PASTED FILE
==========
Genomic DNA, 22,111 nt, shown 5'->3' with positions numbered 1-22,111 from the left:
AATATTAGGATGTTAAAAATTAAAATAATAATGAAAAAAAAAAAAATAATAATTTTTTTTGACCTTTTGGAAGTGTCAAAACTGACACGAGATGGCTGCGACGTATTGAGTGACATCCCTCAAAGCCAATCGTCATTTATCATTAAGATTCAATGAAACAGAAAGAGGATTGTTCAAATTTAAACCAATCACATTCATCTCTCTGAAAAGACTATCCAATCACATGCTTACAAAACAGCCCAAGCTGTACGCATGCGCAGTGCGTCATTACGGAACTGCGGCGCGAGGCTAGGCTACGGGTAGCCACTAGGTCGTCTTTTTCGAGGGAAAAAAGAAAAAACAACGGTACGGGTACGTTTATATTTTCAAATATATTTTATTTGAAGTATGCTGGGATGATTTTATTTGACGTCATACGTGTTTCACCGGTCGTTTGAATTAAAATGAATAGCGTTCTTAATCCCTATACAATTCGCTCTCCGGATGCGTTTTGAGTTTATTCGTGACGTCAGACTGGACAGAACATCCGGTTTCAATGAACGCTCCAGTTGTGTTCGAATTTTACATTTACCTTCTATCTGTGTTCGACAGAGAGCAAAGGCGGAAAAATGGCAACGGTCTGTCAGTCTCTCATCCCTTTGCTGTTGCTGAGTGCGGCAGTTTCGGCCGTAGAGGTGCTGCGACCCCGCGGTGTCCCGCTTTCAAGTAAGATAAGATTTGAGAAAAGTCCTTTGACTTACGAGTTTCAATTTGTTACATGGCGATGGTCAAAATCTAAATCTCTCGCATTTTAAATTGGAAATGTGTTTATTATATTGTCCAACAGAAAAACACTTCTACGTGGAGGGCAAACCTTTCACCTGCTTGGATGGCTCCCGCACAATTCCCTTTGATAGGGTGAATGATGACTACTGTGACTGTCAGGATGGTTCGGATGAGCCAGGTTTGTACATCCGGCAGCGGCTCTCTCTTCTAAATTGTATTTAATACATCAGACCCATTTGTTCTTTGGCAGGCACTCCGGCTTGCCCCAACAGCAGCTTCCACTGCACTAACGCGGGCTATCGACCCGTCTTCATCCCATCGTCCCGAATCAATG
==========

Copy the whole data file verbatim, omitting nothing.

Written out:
Genomic DNA, 22,111 nt, shown 5'->3' with positions numbered 1-22,111 from the left:
AATATTAGGATGTTAAAAATTAAAATAATAATGAAAAAAAAAAAAATAATAATTTTTTTTGACCTTTTGGAAGTGTCAAAACTGACACGAGATGGCTGCGACGTATTGAGTGACATCCCTCAAAGCCAATCGTCATTTATCATTAAGATTCAATGAAACAGAAAGAGGATTGTTCAAATTTAAACCAATCACATTCATCTCTCTGAAAAGACTATCCAATCACATGCTTACAAAACAGCCCAAGCTGTACGCATGCGCAGTGCGTCATTACGGAACTGCGGCGCGAGGCTAGGCTACGGGTAGCCACTAGGTCGTCTTTTTCGAGGGAAAAAAGAAAAAACAACGGTACGGGTACGTTTATATTTTCAAATATATTTTATTTGAAGTATGCTGGGATGATTTTATTTGACGTCATACGTGTTTCACCGGTCGTTTGAATTAAAATGAATAGCGTTCTTAATCCCTATACAATTCGCTCTCCGGATGCGTTTTGAGTTTATTCGTGACGTCAGACTGGACAGAACATCCGGTTTCAATGAACGCTCCAGTTGTGTTCGAATTTTACATTTACCTTCTATCTGTGTTCGACAGAGAGCAAAGGCGGAAAAATGGCAACGGTCTGTCAGTCTCTCATCCCTTTGCTGTTGCTGAGTGCGGCAGTTTCGGCCGTAGAGGTGCTGCGACCCCGCGGTGTCCCGCTTTCAAGTAAGATAAGATTTGAGAAAAGTCCTTTGACTTACGAGTTTCAATTTGTTACATGGCGATGGTCAAAATCTAAATCTCTCGCATTTTAAATTGGAAATGTGTTTATTATATTGTCCAACAGAAAAACACTTCTACGTGGAGGGCAAACCTTTCACCTGCTTGGATGGCTCCCGCACAATTCCCTTTGATAGGGTGAATGATGACTACTGTGACTGTCAGGATGGTTCGGATGAGCCAGGTTTGTACATCCGGCAGCGGCTCTCTCTTCTAAATTGTATTTAATACATCAGACCCATTTGTTCTTTGGCAGGCACTCCGGCTTGCCCCAACAGCAGCTTCCACTGCACTAACGCGGGCTATCGACCCGTCTTCATCCCATCGTCCCGAATCAATG